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Tag archives for citizen science

Big Cats on Camera

Volunteer crews with Adventurers and Scientists for Conservation have captured mountain lions, ocelots and bobcats on camera traps, and found sign of lynx and snow leopard.

In Search of a Leadbeater’s Possum

by Erika Zambello, based on an article by Alex Mullarky. Alex Mullarky was in the depths of Australia’s Toolangi Forest, part of a citizen science group  sweeping the inky shadows with headlamps and infrared cameras. They spotted sleeping birds, a greater glider, a mountain brushtail possum, but their eyes were constantly looking for one, specific species: a Leadbeater’s Possum.…

How New Technology Accelerates the Search for Ancient Sites

Using satellite technology and the power of the crowd, I believe we’ll find and protect an incredible number of ancient sites, which could offer new clues into who we are as human beings.

Citizen Science Supports Protection in the Moreton Bay Hope Spot

By: Shilpi Chhotray, Mission Blue Communications Strategist Citizen Science Supports Protection in the Moreton Bay Hope Spot “The citizen scientists in the Moreton Bay Hope Spot are living proof that the ocean is a big blue magnet that unites people who care. Their important work is benefitting the human and aquatic inhabitants of greater Brisbane…

Citizen scientists give NPS 100,000+ biodiversity records for 100th birthday

Today, the U.S. National Park Service turns 100 years old. The National Park Service has been celebrating all year by organizing over 100 BioBlitzes to document the species living in our national parks, recreation areas, monuments, and historic sites. In addition to the BioBlitzes, NPS has been working with iNaturalist to keep track of biodiversity…

Learning by listening to the whales of New York

Co-authored by Erica Cirino New York City may be home to more than 8.4 million people, but here also resides quite a bit of wildlife. On a recent summer afternoon in the Big Apple, I spotted hoards of colorful songbirds and dozens of squirrels in street-side trees; several red-tailed hawks in the skies; and a…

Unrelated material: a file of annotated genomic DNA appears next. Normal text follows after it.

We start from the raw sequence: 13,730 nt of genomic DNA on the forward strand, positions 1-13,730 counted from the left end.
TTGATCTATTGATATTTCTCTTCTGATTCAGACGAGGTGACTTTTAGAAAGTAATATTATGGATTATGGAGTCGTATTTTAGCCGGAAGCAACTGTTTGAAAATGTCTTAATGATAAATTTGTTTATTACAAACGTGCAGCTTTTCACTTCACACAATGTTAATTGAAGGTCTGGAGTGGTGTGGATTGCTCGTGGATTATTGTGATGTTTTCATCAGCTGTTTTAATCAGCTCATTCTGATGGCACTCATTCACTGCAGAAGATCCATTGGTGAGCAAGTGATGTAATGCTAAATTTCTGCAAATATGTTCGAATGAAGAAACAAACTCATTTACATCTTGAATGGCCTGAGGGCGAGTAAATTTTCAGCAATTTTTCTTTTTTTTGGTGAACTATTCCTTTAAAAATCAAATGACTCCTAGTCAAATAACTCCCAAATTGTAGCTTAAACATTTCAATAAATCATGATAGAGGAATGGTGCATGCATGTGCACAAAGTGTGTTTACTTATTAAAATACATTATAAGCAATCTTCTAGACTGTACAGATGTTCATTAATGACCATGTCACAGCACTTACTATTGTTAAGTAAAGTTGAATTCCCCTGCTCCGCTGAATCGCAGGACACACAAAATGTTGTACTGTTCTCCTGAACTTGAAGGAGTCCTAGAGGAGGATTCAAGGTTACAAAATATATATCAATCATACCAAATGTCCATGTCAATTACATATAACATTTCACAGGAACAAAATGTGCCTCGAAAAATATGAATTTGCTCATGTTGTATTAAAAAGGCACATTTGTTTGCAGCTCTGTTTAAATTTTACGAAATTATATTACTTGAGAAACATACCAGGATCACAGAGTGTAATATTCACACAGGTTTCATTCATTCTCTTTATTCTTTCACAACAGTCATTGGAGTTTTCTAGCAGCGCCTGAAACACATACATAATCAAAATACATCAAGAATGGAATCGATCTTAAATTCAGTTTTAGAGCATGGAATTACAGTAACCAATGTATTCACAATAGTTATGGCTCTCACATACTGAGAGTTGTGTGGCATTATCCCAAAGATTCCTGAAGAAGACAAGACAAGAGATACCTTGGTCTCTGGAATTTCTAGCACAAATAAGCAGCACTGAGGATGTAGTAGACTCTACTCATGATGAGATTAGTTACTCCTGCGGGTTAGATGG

Banding Florida’s Snowy Plovers

At first, it was almost impossible to see the Snowy Plovers as they ran along the waves ahead of me. I was walking along the surf on Okaloosa Island, part of the Emerald Coast on Florida’s Panhandle. With their pale tan and white plumage, the birds seemed to melt into the sugar-white sand beach. The…

Running for the Love of the Lake

The Our Shores team is a trio of ultra runners circumnavigating the entire shoreline of Lake Superior this summer. During the journey, the three Northland College graduates will be sharing stories from coastal communities and collecting data for the Global Microplastics Initiative to gain a better understanding the Lake, both socially and scientifically.

Lake Suwa’s Shinto Legend and the Oldest Lake Ice Record on Earth: What It Tells Us About Climate Change and Variability

By Lisa Borre Shinto priests observing an ancient legend recorded ice freeze dates on Lake Suwa in Japan starting in the 15th Century. On the other side of the world, a local merchant began a tradition of recording ice thaw events on the Torne River in Finland in the 17th century. Both traditions continue to…

Gaining a better understanding of the seas through citizen science

Co-authored by Erica Cirino Twice a day, every day, Kera Mathes hops aboard a ship that sets off from Long Beach Harbor in California. As education specialist at the Long Beach Aquarium of the Pacific, she helps visitors aboard the ship identify the animals they see. Mathes also supervises the aquarium’s interns (college students and…

Searching for Micro-Trash in a Wild Western River

Photographer Louise Johns joined volunteers in the field to document what it means to be a part of the ASC Gallatin Microplastics project through the winter.

Libecki Brothers Explore Vertical Virgin Earth in Greenland

It was close to 1 a.m., and the midnight sun was hiding behind the massive mountains surrounding the Libecki brothers. Before dropping them off, the captain sailed back and forth looking for polar bears. The last time Mike was here, 11 polar bears were seen in the area. Today the coast looked clear so Mike and Andy stepped onto shore.

How Adventure Keeps Us Wild

There are elements of our human selves that are just as mysterious and unpredictable as the wilderness; elements that have remained unchanged, tethering us to the world we came from. At our core, we are still wild, too.

Visiting the White House for Citizen Science

White House forum features “Open Science and Innovation: Of the People, By the People, For the People”

Sampling and Sailing Lake Michigan

Adventure scientist Jaclyn Johnston sails Lake Michigan while contributing to Adventurers and Scientists for Conservation’s microplastics research.